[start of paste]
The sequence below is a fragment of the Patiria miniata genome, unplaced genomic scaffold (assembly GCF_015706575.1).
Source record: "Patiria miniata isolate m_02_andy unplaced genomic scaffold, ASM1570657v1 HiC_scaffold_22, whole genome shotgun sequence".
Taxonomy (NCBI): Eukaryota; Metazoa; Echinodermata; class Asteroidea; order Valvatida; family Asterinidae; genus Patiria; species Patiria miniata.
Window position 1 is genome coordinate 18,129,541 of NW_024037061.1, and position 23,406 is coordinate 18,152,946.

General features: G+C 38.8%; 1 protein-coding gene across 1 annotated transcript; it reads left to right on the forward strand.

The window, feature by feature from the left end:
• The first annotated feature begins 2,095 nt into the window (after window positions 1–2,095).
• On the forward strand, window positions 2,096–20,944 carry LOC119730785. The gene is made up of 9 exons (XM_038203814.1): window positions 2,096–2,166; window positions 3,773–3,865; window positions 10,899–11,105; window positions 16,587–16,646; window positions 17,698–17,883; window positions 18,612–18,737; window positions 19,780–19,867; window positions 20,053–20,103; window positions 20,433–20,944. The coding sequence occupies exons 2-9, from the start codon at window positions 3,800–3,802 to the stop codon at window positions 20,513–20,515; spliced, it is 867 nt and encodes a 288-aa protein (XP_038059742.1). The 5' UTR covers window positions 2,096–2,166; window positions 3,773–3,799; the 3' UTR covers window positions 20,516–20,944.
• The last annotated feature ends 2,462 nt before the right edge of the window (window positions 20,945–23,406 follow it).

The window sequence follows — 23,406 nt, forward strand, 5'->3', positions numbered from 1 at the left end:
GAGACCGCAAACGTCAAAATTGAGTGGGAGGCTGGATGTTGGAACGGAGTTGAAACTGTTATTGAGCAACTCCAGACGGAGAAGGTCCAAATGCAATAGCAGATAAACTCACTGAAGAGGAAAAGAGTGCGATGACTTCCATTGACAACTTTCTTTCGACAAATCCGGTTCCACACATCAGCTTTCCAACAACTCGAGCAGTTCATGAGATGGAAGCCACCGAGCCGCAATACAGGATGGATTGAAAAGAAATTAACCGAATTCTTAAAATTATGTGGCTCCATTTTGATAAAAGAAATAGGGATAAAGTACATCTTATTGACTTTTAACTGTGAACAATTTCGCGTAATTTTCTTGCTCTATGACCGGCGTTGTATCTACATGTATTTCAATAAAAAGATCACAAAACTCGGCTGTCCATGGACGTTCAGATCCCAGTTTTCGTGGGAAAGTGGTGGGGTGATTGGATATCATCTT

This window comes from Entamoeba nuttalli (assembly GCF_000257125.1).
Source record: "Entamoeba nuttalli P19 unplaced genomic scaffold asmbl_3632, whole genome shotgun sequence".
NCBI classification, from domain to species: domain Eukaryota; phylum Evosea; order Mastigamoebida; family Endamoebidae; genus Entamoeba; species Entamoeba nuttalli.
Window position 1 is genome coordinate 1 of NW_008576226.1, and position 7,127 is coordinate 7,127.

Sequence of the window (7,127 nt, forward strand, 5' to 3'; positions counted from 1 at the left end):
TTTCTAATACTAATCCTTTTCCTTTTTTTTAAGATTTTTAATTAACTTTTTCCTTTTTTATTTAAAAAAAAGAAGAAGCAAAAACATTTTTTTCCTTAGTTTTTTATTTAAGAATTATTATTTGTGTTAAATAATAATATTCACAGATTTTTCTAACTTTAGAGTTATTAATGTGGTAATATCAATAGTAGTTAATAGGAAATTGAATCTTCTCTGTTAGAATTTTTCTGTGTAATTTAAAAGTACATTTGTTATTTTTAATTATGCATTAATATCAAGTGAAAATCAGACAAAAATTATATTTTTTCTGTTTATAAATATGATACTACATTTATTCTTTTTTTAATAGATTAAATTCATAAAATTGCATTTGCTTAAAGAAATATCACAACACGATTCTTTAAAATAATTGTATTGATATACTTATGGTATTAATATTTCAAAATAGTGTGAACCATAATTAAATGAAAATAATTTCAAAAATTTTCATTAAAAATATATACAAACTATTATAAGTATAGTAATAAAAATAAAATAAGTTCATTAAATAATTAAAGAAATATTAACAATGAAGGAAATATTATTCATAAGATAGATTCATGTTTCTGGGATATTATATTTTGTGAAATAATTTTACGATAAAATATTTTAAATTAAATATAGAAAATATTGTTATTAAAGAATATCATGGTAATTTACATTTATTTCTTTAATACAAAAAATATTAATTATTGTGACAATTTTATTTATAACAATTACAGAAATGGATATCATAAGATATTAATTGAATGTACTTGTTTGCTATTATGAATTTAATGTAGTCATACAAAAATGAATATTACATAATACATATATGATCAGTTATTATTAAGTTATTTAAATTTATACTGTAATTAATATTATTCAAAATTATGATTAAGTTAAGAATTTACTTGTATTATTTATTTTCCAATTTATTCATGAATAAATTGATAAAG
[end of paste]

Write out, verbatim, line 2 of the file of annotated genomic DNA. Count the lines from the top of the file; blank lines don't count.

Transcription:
Source record: "Patiria miniata isolate m_02_andy unplaced genomic scaffold, ASM1570657v1 HiC_scaffold_22, whole genome shotgun sequence".